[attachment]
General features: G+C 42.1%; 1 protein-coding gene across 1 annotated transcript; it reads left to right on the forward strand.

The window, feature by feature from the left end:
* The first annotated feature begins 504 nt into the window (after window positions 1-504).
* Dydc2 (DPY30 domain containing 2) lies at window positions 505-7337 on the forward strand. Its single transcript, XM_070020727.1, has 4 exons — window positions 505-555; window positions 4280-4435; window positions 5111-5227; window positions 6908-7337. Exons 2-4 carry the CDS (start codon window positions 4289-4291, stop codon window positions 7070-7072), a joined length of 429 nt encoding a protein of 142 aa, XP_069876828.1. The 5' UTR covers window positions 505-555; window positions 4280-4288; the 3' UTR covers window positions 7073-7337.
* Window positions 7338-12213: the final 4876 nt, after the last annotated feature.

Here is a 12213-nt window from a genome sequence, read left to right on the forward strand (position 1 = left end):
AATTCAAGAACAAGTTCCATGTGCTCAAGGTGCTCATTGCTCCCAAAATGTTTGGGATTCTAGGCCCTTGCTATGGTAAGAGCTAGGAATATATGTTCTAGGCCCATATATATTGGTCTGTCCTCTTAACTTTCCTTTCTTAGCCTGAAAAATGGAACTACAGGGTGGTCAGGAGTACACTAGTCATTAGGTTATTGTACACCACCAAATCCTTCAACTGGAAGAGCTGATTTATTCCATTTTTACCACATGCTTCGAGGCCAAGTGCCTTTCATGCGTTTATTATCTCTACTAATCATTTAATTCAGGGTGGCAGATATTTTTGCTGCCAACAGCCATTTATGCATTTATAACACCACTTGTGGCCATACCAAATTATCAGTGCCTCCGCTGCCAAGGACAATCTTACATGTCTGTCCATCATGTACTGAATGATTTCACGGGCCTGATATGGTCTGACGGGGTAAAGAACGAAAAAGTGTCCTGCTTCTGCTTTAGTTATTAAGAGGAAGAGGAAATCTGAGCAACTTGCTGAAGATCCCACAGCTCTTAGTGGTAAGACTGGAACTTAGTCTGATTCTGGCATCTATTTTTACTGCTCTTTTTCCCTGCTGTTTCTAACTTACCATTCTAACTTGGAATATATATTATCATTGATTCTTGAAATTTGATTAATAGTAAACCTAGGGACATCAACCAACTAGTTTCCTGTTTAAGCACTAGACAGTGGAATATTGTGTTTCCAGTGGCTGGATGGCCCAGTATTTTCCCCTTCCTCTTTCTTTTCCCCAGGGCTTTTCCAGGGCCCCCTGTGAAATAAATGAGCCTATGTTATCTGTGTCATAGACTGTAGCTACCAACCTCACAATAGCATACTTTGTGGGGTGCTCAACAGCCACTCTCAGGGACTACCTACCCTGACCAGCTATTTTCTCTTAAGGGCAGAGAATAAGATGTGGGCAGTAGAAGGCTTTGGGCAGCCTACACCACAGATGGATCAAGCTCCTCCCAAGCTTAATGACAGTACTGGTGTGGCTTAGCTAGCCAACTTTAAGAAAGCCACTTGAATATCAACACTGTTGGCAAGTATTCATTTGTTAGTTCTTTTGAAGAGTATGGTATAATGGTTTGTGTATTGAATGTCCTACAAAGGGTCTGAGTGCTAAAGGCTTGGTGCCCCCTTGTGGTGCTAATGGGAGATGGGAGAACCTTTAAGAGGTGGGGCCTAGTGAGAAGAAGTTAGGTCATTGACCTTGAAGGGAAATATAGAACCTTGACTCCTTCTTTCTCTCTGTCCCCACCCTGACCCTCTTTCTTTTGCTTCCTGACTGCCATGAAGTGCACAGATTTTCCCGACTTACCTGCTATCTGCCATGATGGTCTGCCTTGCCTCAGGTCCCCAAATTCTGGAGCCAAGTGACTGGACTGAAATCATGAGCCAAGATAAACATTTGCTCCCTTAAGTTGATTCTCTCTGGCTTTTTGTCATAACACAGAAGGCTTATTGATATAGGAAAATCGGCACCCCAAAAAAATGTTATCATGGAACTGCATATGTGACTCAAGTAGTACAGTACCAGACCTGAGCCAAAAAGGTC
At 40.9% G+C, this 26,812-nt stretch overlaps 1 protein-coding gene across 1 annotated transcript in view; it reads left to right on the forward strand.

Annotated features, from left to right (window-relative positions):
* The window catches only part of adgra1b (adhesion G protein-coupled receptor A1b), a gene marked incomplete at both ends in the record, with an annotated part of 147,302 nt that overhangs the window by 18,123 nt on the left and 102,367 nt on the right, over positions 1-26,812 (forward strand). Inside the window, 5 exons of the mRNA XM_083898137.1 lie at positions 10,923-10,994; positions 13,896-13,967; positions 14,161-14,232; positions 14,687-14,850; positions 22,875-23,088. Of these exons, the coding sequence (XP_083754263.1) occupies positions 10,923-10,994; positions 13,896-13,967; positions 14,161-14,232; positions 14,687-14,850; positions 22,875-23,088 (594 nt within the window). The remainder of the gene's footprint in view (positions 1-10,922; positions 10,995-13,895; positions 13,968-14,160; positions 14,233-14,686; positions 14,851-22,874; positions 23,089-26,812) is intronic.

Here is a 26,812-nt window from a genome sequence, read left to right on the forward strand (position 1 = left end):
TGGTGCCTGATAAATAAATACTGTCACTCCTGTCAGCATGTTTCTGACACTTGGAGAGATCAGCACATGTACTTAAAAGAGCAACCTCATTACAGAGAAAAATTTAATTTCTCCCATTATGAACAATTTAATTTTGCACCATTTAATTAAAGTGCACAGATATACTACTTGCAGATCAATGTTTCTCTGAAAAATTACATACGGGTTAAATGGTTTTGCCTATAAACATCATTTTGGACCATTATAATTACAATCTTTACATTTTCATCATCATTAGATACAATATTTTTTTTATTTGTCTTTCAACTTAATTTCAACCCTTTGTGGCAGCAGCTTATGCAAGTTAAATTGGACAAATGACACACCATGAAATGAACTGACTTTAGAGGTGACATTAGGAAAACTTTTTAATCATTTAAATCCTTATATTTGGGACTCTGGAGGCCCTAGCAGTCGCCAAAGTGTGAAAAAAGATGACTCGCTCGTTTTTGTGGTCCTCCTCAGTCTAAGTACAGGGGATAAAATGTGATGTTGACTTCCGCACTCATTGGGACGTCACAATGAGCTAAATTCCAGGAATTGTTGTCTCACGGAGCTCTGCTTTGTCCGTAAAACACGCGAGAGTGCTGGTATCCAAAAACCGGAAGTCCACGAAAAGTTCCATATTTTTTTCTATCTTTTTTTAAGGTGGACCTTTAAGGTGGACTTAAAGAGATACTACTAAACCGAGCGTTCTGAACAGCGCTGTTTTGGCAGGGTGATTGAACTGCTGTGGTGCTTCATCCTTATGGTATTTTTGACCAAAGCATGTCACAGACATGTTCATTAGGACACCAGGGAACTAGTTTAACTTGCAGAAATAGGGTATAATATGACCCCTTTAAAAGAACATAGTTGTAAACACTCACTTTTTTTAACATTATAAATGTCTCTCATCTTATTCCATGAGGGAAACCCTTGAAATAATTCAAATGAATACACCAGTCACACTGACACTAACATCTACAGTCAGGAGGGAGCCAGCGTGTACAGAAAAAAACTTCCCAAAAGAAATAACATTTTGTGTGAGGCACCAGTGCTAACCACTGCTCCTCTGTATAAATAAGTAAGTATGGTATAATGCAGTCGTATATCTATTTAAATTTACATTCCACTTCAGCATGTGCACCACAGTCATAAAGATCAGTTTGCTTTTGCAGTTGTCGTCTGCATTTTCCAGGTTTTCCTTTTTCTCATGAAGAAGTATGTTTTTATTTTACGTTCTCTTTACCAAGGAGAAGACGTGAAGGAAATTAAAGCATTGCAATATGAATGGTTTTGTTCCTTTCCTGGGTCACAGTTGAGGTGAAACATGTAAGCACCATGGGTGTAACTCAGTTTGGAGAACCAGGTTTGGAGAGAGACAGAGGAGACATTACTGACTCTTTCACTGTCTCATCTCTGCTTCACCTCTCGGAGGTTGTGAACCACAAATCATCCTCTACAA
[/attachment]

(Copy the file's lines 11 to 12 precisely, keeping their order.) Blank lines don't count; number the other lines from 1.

Here is a 26,812-nt window from a genome sequence, read left to right on the forward strand (position 1 = left end):
TGGTGCCTGATAAATAAATACTGTCACTCCTGTCAGCATGTTTCTGACACTTGGAGAGATCAGCACATGTACTTAAAAGAGCAACCTCATTACAGAGAAAAATTTAATTTCTCCCATTATGAACAATTTAATTTTGCACCATTTAATTAAAGTGCACAGATATACTACTTGCAGATCAATGTTTCTCTGAAAAATTACATACGGGTTAAATGGTTTTGCCTATAAACATCATTTTGGACCATTATAATTACAATCTTTACATTTTCATCATCATTAGATACAATATTTTTTTTATTTGTCTTTCAACTTAATTTCAACCCTTTGTGGCAGCAGCTTATGCAAGTTAAATTGGACAAATGACACACCATGAAATGAACTGACTTTAGAGGTGACATTAGGAAAACTTTTTAATCATTTAAATCCTTATATTTGGGACTCTGGAGGCCCTAGCAGTCGCCAAAGTGTGAAAAAAGATGACTCGCTCGTTTTTGTGGTCCTCCTCAGTCTAAGTACAGGGGATAAAATGTGATGTTGACTTCCGCACTCATTGGGACGTCACAATGAGCTAAATTCCAGGAATTGTTGTCTCACGGAGCTCTGCTTTGTCCGTAAAACACGCGAGAGTGCTGGTATCCAAAAACCGGAAGTCCACGAAAAGTTCCATATTTTTTTCTATCTTTTTTTAAGGTGGACCTTTAAGGTGGACTTAAAGAGATACTACTAAACCGAGCGTTCTGAACAGCGCTGTTTTGGCAGGGTGATTGAACTGCTGTGGTGCTTCATCCTTATGGTATTTTTGACCAAAGCATGTCACAGACATGTTCATTAGGACACCAGGGAACTAGTTTAACTTGCAGAAATAGGGTATAATATGACCCCTTTAAAAGAACATAGTTGTAAACACTCACTTTTTTTAACATTATAAATGTCTCTCATCTTATTCCATGAGGGAAACCCTTGAAATAATTCAAATGAATACACCAGTCACACTGACACTAACATCTACAGTCAGGAGGGAGCCAGCGTGTACAGAAAAAAACTTCCCAAAAGAAATAACATTTTGTGTGAGGCACCAGTGCTAACCACTGCTCCTCTGTATAAATAAGTAAGTATGGTATAATGCAGTCGTATATCTATTTAAATTTACATTCCACTTCAGCATGTGCACCACAGTCATAAAGATCAGTTTGCTTTTGCAGTTGTCGTCTGCATTTTCCAGGTTTTCCTTTTTCTCATGAAGAAGTATGTTTTTATTTTACGTTCTCTTTACCAAGGAGAAGACGTGAAGGAAATTAAAGCATTGCAATATGAATGGTTTTGTTCCTTTCCTGGGTCACAGTTGAGGTGAAACATGTAAGCACCATGGGTGTAACTCAGTTTGGAGAACCAGGTTTGGAGAGAGACAGAGGAGACATTACTGACTCTTTCACTGTCTCATCTCTGCTTCACCTCTCGGAGGTTGTGAACCACAAATCATCCTCTACAA